Discussion in 'Formal debates' started by pjdude1219, Jul 23, 2009.
If a right can be preempted it doesn't exist. anyone want to take the side that it does.
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I'm not entirely sure I understand what you mean by a right "existing." I think everyone would agree that rights are abstract concepts. Their "existence" seems to be dependent on whether or not anyone recognizes them.
It's to difficult to argue. Often 'rights' that come up in the discussion are those of state rights and jurisdiction. The problem is often rights are infringed upon by upholding a law of equal stature...so the idea that a 'right' can be preempted is heavily dependent on the circumstance.
To have a proper discussion on the topic, an agreement of underlying constitutional principals has to be reached. In other words; a prioritization of civil rights to be upheld has to be agreed upon. This discussion tends to be the subject of debate in Supreme Court Rulings, which recent rulings tend to support that state rights preempt federal rights more often than not. Though in seemingly contrary case rulings, federal jurisdiction has been seen to preempt state law.
A series of rights that doesn't have conditional supersedence of individual rights to its self is the ideal. The Supreme Court has yet to accomplish this lofty goal.
In short; I'm not sure it's a debatable topic. But if you still believe it's debatable. I take the stance that in the American court system rights that can be preempted are in fact rights.
i have a right to life
anyone wanna tell me why i dont?
will we be arguing the merits and demerits of capital punishment?
are rights are conditional rather that fundamental?
The preempt business is only used by the strong ones who think life is a jungle whereas the big fish eat the small fish .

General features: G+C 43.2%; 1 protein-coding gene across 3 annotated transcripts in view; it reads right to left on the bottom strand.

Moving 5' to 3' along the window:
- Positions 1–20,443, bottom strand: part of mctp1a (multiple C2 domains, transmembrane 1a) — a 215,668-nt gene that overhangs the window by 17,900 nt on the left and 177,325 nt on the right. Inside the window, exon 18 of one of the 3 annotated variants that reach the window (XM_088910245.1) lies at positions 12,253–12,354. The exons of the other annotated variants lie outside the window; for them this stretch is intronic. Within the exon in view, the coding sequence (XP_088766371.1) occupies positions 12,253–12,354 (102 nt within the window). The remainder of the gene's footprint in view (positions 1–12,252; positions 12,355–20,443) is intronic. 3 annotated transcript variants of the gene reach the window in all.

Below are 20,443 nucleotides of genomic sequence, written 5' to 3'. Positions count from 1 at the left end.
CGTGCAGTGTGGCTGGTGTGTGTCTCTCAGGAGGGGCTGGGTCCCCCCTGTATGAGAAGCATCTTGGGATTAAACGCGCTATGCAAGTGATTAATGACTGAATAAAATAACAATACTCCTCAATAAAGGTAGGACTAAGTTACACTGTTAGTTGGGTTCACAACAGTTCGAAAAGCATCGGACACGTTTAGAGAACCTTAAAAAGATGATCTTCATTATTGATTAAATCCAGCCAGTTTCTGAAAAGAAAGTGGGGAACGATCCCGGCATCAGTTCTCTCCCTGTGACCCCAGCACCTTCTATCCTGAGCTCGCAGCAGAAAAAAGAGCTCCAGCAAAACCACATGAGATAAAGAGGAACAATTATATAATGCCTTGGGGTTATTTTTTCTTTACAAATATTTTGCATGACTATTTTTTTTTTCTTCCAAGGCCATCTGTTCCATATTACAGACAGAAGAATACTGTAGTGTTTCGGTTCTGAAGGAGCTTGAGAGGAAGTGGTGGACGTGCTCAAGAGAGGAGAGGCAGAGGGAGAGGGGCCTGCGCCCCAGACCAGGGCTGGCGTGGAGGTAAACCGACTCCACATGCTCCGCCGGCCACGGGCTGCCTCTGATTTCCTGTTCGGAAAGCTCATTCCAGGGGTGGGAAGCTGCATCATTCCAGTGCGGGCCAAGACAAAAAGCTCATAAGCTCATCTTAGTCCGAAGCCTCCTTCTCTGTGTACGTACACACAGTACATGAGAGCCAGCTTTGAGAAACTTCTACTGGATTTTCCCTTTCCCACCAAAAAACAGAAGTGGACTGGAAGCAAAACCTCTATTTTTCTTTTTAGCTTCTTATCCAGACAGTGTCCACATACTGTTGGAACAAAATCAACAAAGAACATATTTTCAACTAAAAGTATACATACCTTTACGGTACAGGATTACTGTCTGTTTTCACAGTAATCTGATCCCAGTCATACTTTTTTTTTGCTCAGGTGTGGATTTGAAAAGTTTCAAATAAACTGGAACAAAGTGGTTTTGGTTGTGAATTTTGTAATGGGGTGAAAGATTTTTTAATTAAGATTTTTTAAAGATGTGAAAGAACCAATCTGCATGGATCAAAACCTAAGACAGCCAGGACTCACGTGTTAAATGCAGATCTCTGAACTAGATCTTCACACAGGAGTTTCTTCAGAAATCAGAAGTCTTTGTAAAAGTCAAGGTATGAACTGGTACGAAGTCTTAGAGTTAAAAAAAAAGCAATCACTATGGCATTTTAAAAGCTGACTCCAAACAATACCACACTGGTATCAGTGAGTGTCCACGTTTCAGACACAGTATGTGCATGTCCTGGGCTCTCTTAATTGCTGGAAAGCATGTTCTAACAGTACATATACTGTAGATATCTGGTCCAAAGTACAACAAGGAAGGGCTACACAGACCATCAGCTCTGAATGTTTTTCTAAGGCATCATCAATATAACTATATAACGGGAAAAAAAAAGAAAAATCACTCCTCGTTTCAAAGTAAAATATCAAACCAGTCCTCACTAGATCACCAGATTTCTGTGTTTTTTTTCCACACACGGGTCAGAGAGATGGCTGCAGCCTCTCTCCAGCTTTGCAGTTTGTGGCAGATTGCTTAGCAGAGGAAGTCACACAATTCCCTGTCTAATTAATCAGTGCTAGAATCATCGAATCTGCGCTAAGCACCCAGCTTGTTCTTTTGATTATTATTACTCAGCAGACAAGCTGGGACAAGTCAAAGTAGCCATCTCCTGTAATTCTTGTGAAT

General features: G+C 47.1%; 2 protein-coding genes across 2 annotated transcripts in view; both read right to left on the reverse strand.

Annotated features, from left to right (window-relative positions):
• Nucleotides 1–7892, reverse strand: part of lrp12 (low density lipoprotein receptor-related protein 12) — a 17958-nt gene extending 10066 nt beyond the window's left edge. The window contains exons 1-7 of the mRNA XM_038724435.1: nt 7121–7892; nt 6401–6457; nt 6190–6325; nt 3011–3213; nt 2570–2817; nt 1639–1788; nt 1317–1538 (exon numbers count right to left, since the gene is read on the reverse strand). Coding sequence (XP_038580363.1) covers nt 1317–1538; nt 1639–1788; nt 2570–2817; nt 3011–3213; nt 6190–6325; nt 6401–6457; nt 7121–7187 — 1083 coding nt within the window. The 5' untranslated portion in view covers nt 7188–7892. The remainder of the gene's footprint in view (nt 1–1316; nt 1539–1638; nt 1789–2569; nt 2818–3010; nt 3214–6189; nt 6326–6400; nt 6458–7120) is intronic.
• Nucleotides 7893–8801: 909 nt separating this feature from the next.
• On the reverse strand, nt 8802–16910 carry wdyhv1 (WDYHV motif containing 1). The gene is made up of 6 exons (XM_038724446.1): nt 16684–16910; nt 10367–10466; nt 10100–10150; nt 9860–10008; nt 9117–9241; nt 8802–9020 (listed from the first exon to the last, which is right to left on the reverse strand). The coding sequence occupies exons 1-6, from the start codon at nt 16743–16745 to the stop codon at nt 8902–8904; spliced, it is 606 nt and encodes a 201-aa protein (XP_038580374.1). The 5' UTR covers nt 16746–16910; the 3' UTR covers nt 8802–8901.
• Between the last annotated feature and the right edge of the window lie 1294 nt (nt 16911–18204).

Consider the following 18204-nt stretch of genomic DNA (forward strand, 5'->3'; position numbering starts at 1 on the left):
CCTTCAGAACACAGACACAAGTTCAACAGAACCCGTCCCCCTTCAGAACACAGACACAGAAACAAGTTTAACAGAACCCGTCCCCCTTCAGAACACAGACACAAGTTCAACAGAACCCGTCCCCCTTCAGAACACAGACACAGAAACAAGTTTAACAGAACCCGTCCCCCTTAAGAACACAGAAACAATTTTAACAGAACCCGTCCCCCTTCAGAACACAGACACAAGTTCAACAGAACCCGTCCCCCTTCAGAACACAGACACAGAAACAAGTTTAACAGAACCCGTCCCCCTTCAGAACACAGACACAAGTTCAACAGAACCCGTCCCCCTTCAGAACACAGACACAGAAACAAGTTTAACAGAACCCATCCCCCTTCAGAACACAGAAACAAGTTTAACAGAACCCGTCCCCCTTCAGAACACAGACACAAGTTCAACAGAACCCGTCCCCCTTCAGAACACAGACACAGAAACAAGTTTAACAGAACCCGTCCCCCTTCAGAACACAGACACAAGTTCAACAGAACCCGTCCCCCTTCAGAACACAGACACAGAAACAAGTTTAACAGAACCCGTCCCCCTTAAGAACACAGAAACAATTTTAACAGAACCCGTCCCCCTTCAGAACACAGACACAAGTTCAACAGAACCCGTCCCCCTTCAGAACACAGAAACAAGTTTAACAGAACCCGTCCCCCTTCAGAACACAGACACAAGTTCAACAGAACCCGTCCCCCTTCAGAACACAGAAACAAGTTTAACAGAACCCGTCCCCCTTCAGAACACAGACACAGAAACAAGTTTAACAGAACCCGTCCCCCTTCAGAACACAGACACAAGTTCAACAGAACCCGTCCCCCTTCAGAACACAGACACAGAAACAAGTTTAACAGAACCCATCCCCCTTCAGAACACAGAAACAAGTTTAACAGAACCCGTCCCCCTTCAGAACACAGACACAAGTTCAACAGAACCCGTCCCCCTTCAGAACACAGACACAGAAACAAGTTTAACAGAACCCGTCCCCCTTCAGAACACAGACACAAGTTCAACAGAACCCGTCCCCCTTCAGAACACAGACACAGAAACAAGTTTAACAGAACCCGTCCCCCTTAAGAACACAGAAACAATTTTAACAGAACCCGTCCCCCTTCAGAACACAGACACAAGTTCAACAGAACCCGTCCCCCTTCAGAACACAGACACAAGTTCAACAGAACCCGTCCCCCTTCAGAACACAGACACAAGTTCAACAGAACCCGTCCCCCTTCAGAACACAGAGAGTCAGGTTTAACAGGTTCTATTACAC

Rephrase this entire statement with punctuation and proper grammar to be taken seriously.
That's not true at all...when government agencies come into conflict...or when laws come into conflict one has to have eminence over the other. When there's no clear precident a court has to decide, because, if no law can preempt the other...then you have no course of action!
actually it does because even in the instance of prevention of the acting of the right the feeling of entitlement may remain.
This thread is 11 years old. But you go, girl.
So was the original poster, probably. He knows better by now.
What feelings to do with the exercise of rights?
Do you really want to explore the dark alleys of what-all some people feel entitled to?
the feeling of entitlement.
I've heard stories of coal miners defending their right to strike by taking to the woods with rifles and shooting at the goons/thugs/pinkertons the mine owners hired to beat up the strikers.
Again, what has a feeling to do with rights?
The needs of the many, out weigh the needs of the few....
That of course also applies to "rights"
If they were defending a right to strike, it was enshrined in law. Before that, they had to fight the bosses, the goons and the government to get collective bargaining legislation passed, in order to have that right.
Rights is a term used in law - whether secular or canon.
Before the civil war, slave-owners had the right to beat, starve, rape and otherwise abuse his property, and a slave had no right to anything at all: if he ran away, he could be captured and returned, quite legally, to his master. Even if he felt entitled to freedom, he didn't have the right to get it.
It's a social convention that has meaning only by consent of authority. Any other use is delusion or wishful thinking.
this is not about law
this is about philosophy
the law comes after the right has been accepted by a group and then acted upon to validate
the concept of the existence of a right to the self perceiving it is a perception of the inner mind
conceiving the outer world
it is a little bit troll-esque toward the merchant of Venice
do humans have a right to oxygen even if they have a right to life ?
(you have no right to MY oxygen and you didnt bring your own, but i accept your right to life which you may freely have)
the right is not a right to physical things
the right is the minds ability to perceive the aspect of the self having a need dependent on the outside physical world and more importantly that process of existence connecting implicitly to other peoples will
the battle of wills in a premise of the self having a right to refuse all outside things
water food oxygen people thoughts culture etc ...
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